Known as the Queen of Herbs, basil is grown all over India, and is revered as a medicinal, religious and spiritual herb with many health benefits. Holy basil, a particular type of the herb, makes a satisfying tea which relieves cold symptoms and many other conditions.
Basil is also a member of the mint family, so it’s no surprise that it goes well with mint in cookery. It actually tastes of liquorice and cloves!
This leads me to lamb, which of course, also goes very well with mint. Try mint and basil together for an exciting taste experience. This easy lamb chop recipe is simple and delicious to make this spring. To serve four to six people, take 1kg of trimmed lamb chops and a large bunch of basil. Try buying one of those potted basil plants that you get in the supermarket and use the largest leaves. You will also need some good quality mint leaves – about half the amount of basil used (again you can buy windowsill plants in the supermarket), plus salt, pepper and a little olive oil to coat.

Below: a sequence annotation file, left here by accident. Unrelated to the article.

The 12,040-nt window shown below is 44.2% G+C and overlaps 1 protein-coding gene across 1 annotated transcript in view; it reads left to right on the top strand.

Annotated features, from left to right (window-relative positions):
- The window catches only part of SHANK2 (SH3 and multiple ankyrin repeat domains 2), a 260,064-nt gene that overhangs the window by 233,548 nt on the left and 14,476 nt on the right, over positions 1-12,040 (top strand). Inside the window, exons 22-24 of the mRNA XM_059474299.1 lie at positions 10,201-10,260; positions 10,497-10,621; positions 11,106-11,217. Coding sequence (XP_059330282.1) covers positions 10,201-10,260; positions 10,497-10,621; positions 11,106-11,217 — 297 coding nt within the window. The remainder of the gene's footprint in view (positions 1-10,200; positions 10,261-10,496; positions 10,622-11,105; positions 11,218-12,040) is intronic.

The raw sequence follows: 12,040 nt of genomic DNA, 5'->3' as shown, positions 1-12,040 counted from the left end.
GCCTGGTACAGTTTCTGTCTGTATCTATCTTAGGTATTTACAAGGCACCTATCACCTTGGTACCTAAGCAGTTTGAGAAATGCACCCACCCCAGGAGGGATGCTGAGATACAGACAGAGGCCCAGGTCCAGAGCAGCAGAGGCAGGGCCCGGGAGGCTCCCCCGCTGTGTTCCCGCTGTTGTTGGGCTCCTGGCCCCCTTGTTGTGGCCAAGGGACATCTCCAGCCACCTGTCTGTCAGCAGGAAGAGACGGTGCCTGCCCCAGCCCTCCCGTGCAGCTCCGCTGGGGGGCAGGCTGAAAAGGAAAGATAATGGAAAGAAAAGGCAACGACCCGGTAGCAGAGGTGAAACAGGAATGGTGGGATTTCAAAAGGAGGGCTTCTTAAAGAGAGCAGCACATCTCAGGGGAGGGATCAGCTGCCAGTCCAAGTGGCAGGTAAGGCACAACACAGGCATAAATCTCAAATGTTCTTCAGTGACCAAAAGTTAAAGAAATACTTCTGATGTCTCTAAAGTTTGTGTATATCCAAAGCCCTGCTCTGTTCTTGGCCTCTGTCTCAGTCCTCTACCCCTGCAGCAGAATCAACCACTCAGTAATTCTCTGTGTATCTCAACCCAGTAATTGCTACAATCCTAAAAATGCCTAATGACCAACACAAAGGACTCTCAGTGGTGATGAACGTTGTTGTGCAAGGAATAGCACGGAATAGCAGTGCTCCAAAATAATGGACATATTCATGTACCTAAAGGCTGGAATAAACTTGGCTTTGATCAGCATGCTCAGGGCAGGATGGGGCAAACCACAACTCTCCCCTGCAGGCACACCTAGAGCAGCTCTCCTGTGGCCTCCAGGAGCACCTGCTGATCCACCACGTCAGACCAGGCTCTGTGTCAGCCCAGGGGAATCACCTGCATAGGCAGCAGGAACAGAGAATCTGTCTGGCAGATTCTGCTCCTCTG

Crush the basil and mint in a mortar to a smooth paste with a splash of the olive oil. Season well and spread on to the lamb. Let it rest for at least 20 minutes, or overnight if possible, to let the flavours really develop.
Heat up a grill pan or a cast iron skillet. Place the chops on the pan cooking for about three minutes on each side. Serve hot with buttered new potatoes or rice with naan bread. A wonderful accompaniment is a yoghurt based dip or chutney.
If you can get them why not try other types of basil mixed with the regular sweet green variety, or on their own to discover which ones you like best for the basis of your marinade. You may have to visit specialist Asian supermarkets to get purple, opal, and lemon basil. Thai basil is more readily available in supermarkets, and there is also cinnamon basil.
Wash basil just before using and blot dry with paper towels. When chopping or slicing basil, make sure the leaves are thoroughly dry to prevent them from sticking to the knife. To thinly slice fresh basil, stack several leaves. Roll stack lengthwise into cylinder. Cut cylinder crosswise at close intervals with sharp knife to form thin strips.
To substitute fresh herbs for dried, the general rule of thumb is a 3:1 ratio – use three times more fresh than dried.
Example: 1 tablespoon chopped fresh basil equals 1 teaspoon dried.